apodochV (h) gen. "acceptance" - [and worthy] of [all] approval, acceptance, reception. Deserving of recognition; Genitive complement of the adjective axioV, "worthy"; "to be completely accepted and believed", TEV.

oJti "-" - that. Introducing a dependent statement, direct quote, expressing the content of the trustworthy saying.

eiV + acc. "[came] into" - [christ Jesus came] into. Spacial. Although the incarnation is not spelled out, it is surely implied in the terms of Jesus coming from the Father to be with us.

ton kosmon (oV) "the world" - the sphere of human habitation.

swsai (swzw) aor. inf. "to save" - to save, rescue, restore to a state of wellbeing [sinners]. The infinitive is final, expressing purpose; "in order to save sinners."

w|n gen. "of whom" - The genitive is adjectival, partitive.

egw pro. "I" - i [i am]. Emphatic by use.

prwtoV adj. "the worst" - foremost, first, prominent, former. Predicate adjective. "I am the greatest."


Having admitted his sinful state, Paul goes on to say how his own salvation can be seen as a pattern for all arch-offenders.

alla "but" - but, rather. This conjunction here may establish continuity in the argument leading to a reason why God showed mercy toward Paul, namely that he may be an example. This seems a questionable purpose, so probably a contrast is being expressed: Paul's opinion of himself as compared to, "rather than", God's opinion, namely, that Paul was worth saving.

dia touto + acc. "for that very reason" - because of. This causal construction is likely to introduce a proposition, "therefore / for this reason, ie., inferential rather than causal.

touto "that" - this. Either what precedes, God's grace or Paul's sinfulness, or what follows, God's intention to use Paul as a display of his patience. Surely it is what precedes.

hlehqhn (eleew) aor. pas. "I was shown [mercy]" - i received [mercy]. The agent being God, or Christ. "I was mercifully treated", NAB.

iJna + subj. "so that" - that. Probably introducing a purpose clause, although a consecutive clause, expressing result, is possible given that "that very reason" points back. "I realise that I was the worst of them all, and that because of this very fact God was particularly merciful to me. I was a kind of demonstration of the extent of Christ's patience towards the worst of men, to serve (which serves) as an example to all who in the future should trust him for eternal life", Phillips.

en + dat. "in" - in [me]. Local, expressing space / sphere, "in my life", or reference / respect, "with respect to me."

prwtw/ dat. adj. "the worst of sinners" - the first. Standing in apposition to emoi, "me", dative in agreement.

endeixhtai (endeixnumi) aor. subj. "might display" - [christ jesus] might display, point out, demonstrate / prove. The prefix emphasising completeness. Here "show" or "demonstrate".

thn apasan makroqumian (a) "his unlimited patience" - the all long-suffering, forbearance, patience. Accusative direct object of the verb "might display." "The endless patience of Christ Jesus", CEV.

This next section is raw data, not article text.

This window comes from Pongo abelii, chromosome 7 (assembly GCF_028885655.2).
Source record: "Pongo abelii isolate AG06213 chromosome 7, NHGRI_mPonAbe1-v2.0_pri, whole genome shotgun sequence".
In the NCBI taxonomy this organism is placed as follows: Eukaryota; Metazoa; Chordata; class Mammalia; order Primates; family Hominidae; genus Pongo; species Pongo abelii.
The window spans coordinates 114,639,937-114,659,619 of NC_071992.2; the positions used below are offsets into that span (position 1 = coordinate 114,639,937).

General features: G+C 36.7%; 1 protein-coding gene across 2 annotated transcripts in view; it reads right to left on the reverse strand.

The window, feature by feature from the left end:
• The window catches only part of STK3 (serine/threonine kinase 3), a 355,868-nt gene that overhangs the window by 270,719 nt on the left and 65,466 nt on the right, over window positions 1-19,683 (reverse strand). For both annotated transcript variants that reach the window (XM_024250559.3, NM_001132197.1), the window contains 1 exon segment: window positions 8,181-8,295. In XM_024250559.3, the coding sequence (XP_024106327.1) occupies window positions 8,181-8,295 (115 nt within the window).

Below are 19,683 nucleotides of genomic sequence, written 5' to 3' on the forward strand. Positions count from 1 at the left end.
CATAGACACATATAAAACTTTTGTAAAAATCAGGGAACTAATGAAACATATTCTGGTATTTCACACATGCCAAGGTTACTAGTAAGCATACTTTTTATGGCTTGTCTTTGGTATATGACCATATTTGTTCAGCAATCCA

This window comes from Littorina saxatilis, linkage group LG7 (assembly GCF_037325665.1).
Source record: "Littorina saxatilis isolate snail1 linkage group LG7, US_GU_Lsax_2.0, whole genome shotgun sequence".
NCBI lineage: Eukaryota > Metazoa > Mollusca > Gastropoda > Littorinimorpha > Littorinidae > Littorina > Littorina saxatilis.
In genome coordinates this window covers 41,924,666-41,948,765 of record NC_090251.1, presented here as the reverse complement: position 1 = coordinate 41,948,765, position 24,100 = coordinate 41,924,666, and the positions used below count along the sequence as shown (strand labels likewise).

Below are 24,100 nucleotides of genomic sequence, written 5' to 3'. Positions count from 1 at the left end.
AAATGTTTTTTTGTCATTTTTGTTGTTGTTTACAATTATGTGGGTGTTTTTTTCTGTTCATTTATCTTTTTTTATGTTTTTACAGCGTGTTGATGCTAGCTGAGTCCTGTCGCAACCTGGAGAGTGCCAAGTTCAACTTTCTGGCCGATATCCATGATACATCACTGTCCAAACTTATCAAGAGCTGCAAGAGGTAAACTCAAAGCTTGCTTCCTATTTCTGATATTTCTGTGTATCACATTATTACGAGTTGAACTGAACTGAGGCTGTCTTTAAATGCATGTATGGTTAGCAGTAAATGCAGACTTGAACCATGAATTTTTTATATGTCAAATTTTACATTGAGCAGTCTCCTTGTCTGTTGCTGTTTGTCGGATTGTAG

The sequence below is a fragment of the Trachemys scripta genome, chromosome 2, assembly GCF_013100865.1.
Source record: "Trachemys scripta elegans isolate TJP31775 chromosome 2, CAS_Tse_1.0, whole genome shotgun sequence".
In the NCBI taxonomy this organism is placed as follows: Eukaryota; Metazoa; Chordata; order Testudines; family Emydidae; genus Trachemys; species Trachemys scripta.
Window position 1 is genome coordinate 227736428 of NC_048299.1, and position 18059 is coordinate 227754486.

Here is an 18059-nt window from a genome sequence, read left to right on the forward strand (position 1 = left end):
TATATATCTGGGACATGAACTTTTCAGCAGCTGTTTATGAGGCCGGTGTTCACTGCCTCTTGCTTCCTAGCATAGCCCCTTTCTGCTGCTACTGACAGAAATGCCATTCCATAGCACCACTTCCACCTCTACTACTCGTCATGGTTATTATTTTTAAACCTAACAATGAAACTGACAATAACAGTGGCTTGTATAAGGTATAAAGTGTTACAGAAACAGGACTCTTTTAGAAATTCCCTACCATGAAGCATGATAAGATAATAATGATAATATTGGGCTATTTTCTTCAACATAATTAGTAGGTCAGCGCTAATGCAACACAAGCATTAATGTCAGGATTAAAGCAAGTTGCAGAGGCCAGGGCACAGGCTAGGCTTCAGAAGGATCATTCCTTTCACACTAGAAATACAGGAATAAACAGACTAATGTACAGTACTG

proV "as" - to, toward = for. Here expressing purpose; "for an example."

uJpotupwsin (iV ewV) "an example" - a pattern, model. Paul's situation, his state of rebellion and then his salvation, is "a perfect example."

twn mellontwn (mellw) gen. pres. part. + inf. "for those who would" - of the ones being about [to believe]. The genitive is probably verbal, objective, while the participle itself, with its complementary infinitive, is periphrastic, expressing a durative future; "for those who were going to believe in him", Barclay, "for those who, in the future, were to repose their faith in him", Cassirer.

ep (epi) + dat. "on" - upon, on [him]. Spacial, as of putting ones weight upon, but possibly expressing result. An uncommon way of expressing faith in Christ.

eiV + acc. "-" - toward, to [life eternal]. Possibly expressing purpose here, "for eternal life", NJB, although it makes more sense to say "gain eternal life", Moffatt. Possibly consecutive, expressing result; "resulting in eternal life."


iii] Doxology of praise, v17. This focus on salvation leads Paul to burst into praise and adoration. His words are in the form of a doxology - a hymn of praise to God. God is the eternal imperishable king who rules forever, cf. Rev.15:3.

de "now" - but/and. Transitional, indicating a step in the argument to a concluding point; as NIV. .

tw/ basilei (euV ewV) dat. "to the King" - There is no verb in the doxology and so it must be assumed - NIV "be [honour and glory ..]." The dative may be classified as a dative of respect / reference, or possession, and is a common feature of doxologies, so with respect "to the King." If we assume an optative we may classify the dative as a dative of indirect object, "May there be honour and glory for eternity to the king of the ages, the incorruptible, invisible only God."

twn aiwnwn (wn wnoV) gen. "eternal" - of the ages. The genitive is adjectival, attributive, probably the common Semitic form, "the ever-living God", but possibly idiomatic / subordination, "the God who rules over all the ages of time", cf. Wallace p88. "Who rules forever", TH.

afqartw/ adj. "immortal" - not perishable, not able to be destroyed [invisible, only god].

timh (h) "honour" - Nominative subject of an implied verb to-be. "Respect."

doxa (a) "glory" - [and] glory [be into the ages of the ages, amen]. Nominative subject of an implied verb to-be. "Glory", when referring to God, expresses his splendour and power. Here in the sense of giving praise to.


1 Timothy Introduction


[Pumpkin Cottage]